Despite that it drew the line at NFTs, Minecraft does currently make money off of micro-transactions on its in-game marketplace. The decision leaves in flux existing companies that were already selling Minecraft-based NFTs and developing play-to-earn games using its open source code.
Kan sees blockchain-based games as just a “more economically immersive” version of the marketplaces that already exist in video games. He doesn’t think users will flock to blockchain gaming just to make money, though.
“Play-to-earn was associated with people who are doing this kind of rote, menial work in third-world countries or developing countries,” Kan said. “I don’t particularly think the model is sustainable, so I think that interest will kind of subside.”
Instead, he thinks the growth in web3 gaming will be driven by developers building genuinely fun games on the blockchain rather than focusing on creating economic incentives under the play-to-earn paradigm.
“I think that web3 games are just being more open and saying, instead of this being a black market, we’re going to make this a real market and people’s economic participation is going to vary to different levels. There’s gonna be people who only play the game and never buy things with money. There’s gonna be some people who are making some side money because they’re really good at the game, and they’re getting some things in the game they’re selling [or trading].”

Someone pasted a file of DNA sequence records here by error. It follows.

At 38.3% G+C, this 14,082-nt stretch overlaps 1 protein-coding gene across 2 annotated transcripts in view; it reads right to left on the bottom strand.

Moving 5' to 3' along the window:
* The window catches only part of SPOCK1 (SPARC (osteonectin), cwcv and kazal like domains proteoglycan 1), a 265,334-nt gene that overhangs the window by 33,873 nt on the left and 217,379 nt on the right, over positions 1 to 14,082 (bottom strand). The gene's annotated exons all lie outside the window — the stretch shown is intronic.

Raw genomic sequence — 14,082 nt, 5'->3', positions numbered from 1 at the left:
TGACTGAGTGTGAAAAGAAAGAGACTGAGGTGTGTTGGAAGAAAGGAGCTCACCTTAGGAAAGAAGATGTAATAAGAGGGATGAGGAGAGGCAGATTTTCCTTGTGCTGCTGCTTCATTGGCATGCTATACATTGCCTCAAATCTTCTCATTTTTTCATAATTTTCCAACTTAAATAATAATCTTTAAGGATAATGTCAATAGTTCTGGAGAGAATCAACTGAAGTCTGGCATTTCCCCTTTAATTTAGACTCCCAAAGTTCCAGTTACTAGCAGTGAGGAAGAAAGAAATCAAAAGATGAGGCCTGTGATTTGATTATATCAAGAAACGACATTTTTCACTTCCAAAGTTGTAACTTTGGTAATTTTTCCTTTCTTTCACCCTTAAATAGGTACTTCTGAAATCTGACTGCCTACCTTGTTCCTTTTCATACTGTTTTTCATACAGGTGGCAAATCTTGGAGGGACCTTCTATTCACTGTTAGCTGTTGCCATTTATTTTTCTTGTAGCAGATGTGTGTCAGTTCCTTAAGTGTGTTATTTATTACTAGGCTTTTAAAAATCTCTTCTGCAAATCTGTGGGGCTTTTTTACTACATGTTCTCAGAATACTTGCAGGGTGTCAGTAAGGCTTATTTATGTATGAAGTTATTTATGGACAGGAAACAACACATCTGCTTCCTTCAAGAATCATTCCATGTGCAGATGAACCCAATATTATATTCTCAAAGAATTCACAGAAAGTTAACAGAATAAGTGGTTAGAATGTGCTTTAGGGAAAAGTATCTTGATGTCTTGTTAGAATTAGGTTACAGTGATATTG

Kan predicts that the space will evolve similarly to how mobile gaming did, with a handful of startups taking off initially. Their success will inspire big gaming companies to leverage their existing IP to enter the fray “five years later,” despite their initial misgivings about the technology, he added.
Still, the nascent sector of blockchain gaming has miles to go before it can attract widespread attention.
“In order for this market to actually be big, it’s going to require normal people who want to play games for fun to play these games. That doesn’t exist yet. I think most of the market today is people who are crypto-native,” Kan said.